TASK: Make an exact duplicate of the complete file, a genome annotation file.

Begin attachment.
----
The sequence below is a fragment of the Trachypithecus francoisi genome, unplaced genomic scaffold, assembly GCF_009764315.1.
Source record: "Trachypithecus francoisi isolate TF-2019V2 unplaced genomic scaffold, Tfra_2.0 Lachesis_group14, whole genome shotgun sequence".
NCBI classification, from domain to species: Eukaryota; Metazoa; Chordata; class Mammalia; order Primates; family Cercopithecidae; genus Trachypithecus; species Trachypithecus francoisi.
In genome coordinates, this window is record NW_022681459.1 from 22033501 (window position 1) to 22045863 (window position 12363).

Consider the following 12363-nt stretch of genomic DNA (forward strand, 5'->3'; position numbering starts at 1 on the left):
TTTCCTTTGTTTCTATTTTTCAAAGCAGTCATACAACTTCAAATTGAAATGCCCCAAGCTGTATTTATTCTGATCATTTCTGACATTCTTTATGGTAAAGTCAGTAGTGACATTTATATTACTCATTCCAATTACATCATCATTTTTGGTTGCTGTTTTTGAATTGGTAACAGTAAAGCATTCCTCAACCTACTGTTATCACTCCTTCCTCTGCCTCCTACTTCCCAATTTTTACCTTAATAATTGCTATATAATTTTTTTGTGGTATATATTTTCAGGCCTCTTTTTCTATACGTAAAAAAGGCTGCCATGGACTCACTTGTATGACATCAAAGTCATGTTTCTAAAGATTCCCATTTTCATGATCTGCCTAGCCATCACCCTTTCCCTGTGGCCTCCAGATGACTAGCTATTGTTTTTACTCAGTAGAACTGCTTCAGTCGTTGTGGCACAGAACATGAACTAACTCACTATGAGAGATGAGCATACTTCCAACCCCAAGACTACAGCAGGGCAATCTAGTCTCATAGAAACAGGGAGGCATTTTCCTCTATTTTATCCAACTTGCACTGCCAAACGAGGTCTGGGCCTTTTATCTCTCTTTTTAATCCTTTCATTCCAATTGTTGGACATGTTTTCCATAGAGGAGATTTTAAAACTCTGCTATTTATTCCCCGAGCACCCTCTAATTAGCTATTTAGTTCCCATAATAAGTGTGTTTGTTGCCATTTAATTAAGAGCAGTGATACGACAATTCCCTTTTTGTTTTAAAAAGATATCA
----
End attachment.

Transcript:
The sequence below is a fragment of the Trachypithecus francoisi genome, unplaced genomic scaffold, assembly GCF_009764315.1.
Source record: "Trachypithecus francoisi isolate TF-2019V2 unplaced genomic scaffold, Tfra_2.0 Lachesis_group14, whole genome shotgun sequence".
NCBI classification, from domain to species: Eukaryota; Metazoa; Chordata; class Mammalia; order Primates; family Cercopithecidae; genus Trachypithecus; species Trachypithecus francoisi.
In genome coordinates, this window is record NW_022681459.1 from 22033501 (window position 1) to 22045863 (window position 12363).

Consider the following 12363-nt stretch of genomic DNA (forward strand, 5'->3'; position numbering starts at 1 on the left):
TTTCCTTTGTTTCTATTTTTCAAAGCAGTCATACAACTTCAAATTGAAATGCCCCAAGCTGTATTTATTCTGATCATTTCTGACATTCTTTATGGTAAAGTCAGTAGTGACATTTATATTACTCATTCCAATTACATCATCATTTTTGGTTGCTGTTTTTGAATTGGTAACAGTAAAGCATTCCTCAACCTACTGTTATCACTCCTTCCTCTGCCTCCTACTTCCCAATTTTTACCTTAATAATTGCTATATAATTTTTTTGTGGTATATATTTTCAGGCCTCTTTTTCTATACGTAAAAAAGGCTGCCATGGACTCACTTGTATGACATCAAAGTCATGTTTCTAAAGATTCCCATTTTCATGATCTGCCTAGCCATCACCCTTTCCCTGTGGCCTCCAGATGACTAGCTATTGTTTTTACTCAGTAGAACTGCTTCAGTCGTTGTGGCACAGAACATGAACTAACTCACTATGAGAGATGAGCATACTTCCAACCCCAAGACTACAGCAGGGCAATCTAGTCTCATAGAAACAGGGAGGCATTTTCCTCTATTTTATCCAACTTGCACTGCCAAACGAGGTCTGGGCCTTTTATCTCTCTTTTTAATCCTTTCATTCCAATTGTTGGACATGTTTTCCATAGAGGAGATTTTAAAACTCTGCTATTTATTCCCCGAGCACCCTCTAATTAGCTATTTAGTTCCCATAATAAGTGTGTTTGTTGCCATTTAATTAAGAGCAGTGATACGACAATTCCCTTTTTGTTTTAAAAAGATATCA